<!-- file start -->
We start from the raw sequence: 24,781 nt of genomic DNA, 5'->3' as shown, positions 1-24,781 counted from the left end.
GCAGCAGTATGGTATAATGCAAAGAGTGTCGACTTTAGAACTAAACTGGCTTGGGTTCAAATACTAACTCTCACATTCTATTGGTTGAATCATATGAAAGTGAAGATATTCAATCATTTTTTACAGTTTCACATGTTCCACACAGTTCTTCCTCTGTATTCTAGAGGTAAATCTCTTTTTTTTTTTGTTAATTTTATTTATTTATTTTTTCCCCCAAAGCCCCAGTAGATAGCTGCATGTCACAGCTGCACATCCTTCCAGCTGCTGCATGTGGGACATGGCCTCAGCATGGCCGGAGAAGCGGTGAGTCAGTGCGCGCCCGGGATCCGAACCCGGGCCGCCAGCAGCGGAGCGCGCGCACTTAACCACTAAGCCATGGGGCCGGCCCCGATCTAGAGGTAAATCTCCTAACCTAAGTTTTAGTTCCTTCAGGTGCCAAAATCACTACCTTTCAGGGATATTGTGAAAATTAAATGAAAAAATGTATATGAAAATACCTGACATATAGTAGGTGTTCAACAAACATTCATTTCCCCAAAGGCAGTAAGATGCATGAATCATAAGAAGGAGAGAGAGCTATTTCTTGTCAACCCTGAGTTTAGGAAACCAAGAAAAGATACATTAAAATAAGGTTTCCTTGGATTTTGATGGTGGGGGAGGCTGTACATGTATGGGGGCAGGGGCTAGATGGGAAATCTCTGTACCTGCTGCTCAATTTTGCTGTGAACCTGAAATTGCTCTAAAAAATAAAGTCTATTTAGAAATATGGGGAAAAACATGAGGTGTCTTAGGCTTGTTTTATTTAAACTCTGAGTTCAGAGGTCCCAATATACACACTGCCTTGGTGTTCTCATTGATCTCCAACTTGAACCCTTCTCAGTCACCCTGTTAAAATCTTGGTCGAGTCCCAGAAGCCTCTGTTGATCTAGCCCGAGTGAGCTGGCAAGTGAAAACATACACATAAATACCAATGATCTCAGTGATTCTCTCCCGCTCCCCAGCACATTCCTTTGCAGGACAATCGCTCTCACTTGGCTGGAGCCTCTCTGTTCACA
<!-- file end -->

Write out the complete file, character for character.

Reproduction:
We start from the raw sequence: 24,781 nt of genomic DNA, 5'->3' as shown, positions 1-24,781 counted from the left end.
GCAGCAGTATGGTATAATGCAAAGAGTGTCGACTTTAGAACTAAACTGGCTTGGGTTCAAATACTAACTCTCACATTCTATTGGTTGAATCATATGAAAGTGAAGATATTCAATCATTTTTTACAGTTTCACATGTTCCACACAGTTCTTCCTCTGTATTCTAGAGGTAAATCTCTTTTTTTTTTTGTTAATTTTATTTATTTATTTTTTCCCCCAAAGCCCCAGTAGATAGCTGCATGTCACAGCTGCACATCCTTCCAGCTGCTGCATGTGGGACATGGCCTCAGCATGGCCGGAGAAGCGGTGAGTCAGTGCGCGCCCGGGATCCGAACCCGGGCCGCCAGCAGCGGAGCGCGCGCACTTAACCACTAAGCCATGGGGCCGGCCCCGATCTAGAGGTAAATCTCCTAACCTAAGTTTTAGTTCCTTCAGGTGCCAAAATCACTACCTTTCAGGGATATTGTGAAAATTAAATGAAAAAATGTATATGAAAATACCTGACATATAGTAGGTGTTCAACAAACATTCATTTCCCCAAAGGCAGTAAGATGCATGAATCATAAGAAGGAGAGAGAGCTATTTCTTGTCAACCCTGAGTTTAGGAAACCAAGAAAAGATACATTAAAATAAGGTTTCCTTGGATTTTGATGGTGGGGGAGGCTGTACATGTATGGGGGCAGGGGCTAGATGGGAAATCTCTGTACCTGCTGCTCAATTTTGCTGTGAACCTGAAATTGCTCTAAAAAATAAAGTCTATTTAGAAATATGGGGAAAAACATGAGGTGTCTTAGGCTTGTTTTATTTAAACTCTGAGTTCAGAGGTCCCAATATACACACTGCCTTGGTGTTCTCATTGATCTCCAACTTGAACCCTTCTCAGTCACCCTGTTAAAATCTTGGTCGAGTCCCAGAAGCCTCTGTTGATCTAGCCCGAGTGAGCTGGCAAGTGAAAACATACACATAAATACCAATGATCTCAGTGATTCTCTCCCGCTCCCCAGCACATTCCTTTGCAGGACAATCGCTCTCACTTGGCTGGAGCCTCTCTGTTCACA